Alireza Sarmadi, Christian Schumacher, Andre Seyfarth, and Maziar Ahmad Sharbafi, Member, IEEE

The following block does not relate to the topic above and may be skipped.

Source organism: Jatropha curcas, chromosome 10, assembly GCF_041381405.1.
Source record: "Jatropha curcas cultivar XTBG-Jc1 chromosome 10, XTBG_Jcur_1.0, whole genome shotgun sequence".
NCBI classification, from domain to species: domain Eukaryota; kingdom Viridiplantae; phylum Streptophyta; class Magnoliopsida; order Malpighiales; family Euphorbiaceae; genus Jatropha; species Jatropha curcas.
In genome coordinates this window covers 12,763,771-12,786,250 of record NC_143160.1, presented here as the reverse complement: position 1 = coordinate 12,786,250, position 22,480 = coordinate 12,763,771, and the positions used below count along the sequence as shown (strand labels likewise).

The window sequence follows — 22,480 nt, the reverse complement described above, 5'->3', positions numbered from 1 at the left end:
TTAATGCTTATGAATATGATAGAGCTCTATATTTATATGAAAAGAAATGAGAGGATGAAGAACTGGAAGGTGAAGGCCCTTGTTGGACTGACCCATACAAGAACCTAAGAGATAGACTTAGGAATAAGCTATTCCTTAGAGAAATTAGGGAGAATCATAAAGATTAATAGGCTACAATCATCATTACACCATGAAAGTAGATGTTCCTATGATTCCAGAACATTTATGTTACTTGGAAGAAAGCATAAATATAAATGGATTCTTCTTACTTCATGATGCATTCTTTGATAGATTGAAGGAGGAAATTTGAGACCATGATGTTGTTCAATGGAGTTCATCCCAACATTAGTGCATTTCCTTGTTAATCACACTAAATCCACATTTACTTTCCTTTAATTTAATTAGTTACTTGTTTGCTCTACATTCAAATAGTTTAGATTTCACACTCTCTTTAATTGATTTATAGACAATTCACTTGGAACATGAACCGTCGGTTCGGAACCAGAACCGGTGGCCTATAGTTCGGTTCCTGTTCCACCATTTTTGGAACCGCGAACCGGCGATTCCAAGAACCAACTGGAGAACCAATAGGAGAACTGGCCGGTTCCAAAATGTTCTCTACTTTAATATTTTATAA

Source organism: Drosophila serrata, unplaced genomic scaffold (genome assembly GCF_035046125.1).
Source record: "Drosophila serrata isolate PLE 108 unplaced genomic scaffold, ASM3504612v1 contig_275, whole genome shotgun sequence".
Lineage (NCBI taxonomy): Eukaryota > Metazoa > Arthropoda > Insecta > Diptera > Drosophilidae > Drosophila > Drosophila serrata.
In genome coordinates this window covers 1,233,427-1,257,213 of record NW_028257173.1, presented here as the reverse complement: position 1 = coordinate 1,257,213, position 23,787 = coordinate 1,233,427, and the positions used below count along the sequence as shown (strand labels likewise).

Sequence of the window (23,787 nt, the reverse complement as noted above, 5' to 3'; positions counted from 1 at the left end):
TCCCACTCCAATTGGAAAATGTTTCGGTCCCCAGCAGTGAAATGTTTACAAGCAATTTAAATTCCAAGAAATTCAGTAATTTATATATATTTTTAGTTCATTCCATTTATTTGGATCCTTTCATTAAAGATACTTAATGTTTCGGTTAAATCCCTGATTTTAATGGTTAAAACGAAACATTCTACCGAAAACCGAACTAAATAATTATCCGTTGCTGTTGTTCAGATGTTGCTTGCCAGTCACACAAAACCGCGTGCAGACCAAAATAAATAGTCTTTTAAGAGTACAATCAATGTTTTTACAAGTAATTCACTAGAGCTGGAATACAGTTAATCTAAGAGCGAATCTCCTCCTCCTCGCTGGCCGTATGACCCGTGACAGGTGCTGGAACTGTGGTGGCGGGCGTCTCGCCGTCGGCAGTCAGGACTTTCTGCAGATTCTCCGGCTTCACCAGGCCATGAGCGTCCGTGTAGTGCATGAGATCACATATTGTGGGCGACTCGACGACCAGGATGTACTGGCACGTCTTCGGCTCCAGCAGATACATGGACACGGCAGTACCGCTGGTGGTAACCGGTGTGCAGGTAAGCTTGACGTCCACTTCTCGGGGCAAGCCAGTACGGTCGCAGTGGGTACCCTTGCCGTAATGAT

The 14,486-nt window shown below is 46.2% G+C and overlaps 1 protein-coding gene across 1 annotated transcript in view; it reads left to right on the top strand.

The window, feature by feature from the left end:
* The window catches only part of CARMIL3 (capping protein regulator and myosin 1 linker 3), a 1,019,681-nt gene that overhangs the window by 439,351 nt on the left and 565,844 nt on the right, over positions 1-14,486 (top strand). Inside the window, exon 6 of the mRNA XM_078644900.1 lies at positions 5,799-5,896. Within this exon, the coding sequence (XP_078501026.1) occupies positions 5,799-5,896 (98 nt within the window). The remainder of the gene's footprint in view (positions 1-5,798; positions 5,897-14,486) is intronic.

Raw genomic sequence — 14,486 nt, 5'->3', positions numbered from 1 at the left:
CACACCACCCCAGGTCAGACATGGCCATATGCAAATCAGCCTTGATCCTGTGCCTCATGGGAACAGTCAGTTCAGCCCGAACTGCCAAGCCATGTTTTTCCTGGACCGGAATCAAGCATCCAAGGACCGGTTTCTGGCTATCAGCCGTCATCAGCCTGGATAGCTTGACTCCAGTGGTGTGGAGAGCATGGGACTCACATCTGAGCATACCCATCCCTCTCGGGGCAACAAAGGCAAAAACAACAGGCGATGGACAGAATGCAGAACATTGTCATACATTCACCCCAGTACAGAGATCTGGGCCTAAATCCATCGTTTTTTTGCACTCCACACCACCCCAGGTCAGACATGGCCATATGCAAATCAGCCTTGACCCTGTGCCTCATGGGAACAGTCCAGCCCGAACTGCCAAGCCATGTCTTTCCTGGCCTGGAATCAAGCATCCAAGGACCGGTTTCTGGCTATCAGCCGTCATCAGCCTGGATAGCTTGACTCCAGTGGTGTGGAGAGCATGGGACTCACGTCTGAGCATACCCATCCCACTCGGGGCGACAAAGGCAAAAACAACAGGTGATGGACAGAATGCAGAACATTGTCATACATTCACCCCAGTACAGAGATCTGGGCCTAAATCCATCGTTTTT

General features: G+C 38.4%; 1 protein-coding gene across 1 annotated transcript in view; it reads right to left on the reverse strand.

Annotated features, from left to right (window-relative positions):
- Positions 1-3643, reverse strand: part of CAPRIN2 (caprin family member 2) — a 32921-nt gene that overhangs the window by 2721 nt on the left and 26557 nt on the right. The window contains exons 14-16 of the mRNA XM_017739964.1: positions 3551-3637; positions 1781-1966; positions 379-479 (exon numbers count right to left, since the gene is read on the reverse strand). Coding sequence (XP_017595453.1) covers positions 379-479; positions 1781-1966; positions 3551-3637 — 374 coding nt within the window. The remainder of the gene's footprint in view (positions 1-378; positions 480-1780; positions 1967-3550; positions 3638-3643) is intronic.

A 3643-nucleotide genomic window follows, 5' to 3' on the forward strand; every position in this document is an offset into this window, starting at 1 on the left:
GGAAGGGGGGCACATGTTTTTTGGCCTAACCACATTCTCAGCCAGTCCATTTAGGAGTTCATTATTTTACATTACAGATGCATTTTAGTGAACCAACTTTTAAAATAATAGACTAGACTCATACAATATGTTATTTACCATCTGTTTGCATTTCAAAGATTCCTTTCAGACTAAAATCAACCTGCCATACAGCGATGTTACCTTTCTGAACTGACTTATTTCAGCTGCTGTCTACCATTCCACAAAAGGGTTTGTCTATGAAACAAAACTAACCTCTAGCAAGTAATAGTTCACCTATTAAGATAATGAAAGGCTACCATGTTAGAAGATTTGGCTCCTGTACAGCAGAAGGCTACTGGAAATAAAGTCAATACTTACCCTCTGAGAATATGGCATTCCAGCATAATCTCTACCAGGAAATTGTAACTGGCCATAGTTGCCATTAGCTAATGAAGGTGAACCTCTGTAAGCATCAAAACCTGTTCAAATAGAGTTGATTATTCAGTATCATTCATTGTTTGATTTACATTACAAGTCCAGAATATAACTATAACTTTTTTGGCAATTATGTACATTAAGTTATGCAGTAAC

Abstract: In human locomotion, the complex structure of the human body is controlled such that conceptual models (e.g., the spring-loaded-inverted-pendulum model) can describe the significant features. This suggests that the interplay of the complex control and musculoskeletal systems projects into a low-dimensional space to perform different movements. Such simplification can involve splitting the task into different modular control subproblems (locomotor subfunctions) that can be solved individually. Here, we asked how two locomotor subfunctions, namely stance and balance, could be coordinated to generate repeatable and robust motor commands. We developed a simple neuromechanical hopping model, based on decoupling axial and perpendicular leg forces. For this, bouncing behaviors and trunk posture control can be addressed by a knee extensor muscle and biarticular thigh muscles, respectively.We suggest utilizing the leg force feedback as interplay among environment, body mechanics, and sensory control to synchronize the decoupled subfunctions. We evaluated this approach in push recovery, attenuating ground drop perturbations and by investigating its sensitivity to the reflex gain as the control parameter. Leg force feedback can improve robustness of hopping by generating rhythmic hopping patterns. Such a parsimony model-based control concept could simplify controlling assistive devices, such as exoskeletons and prostheses.
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